Lord French inspects British troops at Victoria (Collins) Barracks, Cork 1921

The evacuations were delayed in late January and early February due to industrial unrest on the rail network, but the movement of men and material continued within the island of Ireland; in late February, for example, two naval launches were transferred from Limerick to Carlingford via inland waterways. And as the British military departed, the barracks and outposts that they had used became vacant. Beginning with Clogheen Barracks in Tipperary on 25 January, military installations across the country began to be handed over to the Provisional Government. The handover, on 1 February, of Beggars Bush barracks in Dublin, previously home to the Auxiliary Division, had a special significance as it became the home of the new National Army. The British recognized that the establishment of a new Irish military force in uniform would bolster the impression that the Treaty, and Irish self-government, was a reality.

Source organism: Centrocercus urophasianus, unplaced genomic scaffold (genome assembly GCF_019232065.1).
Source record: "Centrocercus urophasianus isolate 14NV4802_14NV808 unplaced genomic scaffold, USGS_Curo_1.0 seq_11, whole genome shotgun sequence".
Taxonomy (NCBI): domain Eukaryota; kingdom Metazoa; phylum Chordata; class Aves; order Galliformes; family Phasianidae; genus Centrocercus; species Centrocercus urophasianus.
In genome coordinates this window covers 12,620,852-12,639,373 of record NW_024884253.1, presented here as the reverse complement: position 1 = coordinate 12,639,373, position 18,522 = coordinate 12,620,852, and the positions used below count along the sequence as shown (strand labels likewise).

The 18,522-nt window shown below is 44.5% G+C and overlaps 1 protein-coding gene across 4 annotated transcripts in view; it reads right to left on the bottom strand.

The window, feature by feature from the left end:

Despite the best efforts of the Provisional Government this could not happen overnight, and the new regime was potentially vulnerable as the British withdrew. The British were acutely aware of political sensitivities around the Treaty divide and had resolved that their troops were not to be used in aid of the civil power unless specifically requested by the Provisional Government. From an early stage the British had been concerned that their remaining forces might be provoked into action, but agreed to let the Provisional Government maintain order, rather than act themselves. In early 1922 the reports provided to the British cabinet by the General Officer Commanding, General Neville Macready, were replete with reports of attacks on the military and the police. Macready was conscious from an early stage that the vacuum created by the military withdrawal would create a vacuum in which unrest could flourish, and that the troops under his command were still vulnerable to attack.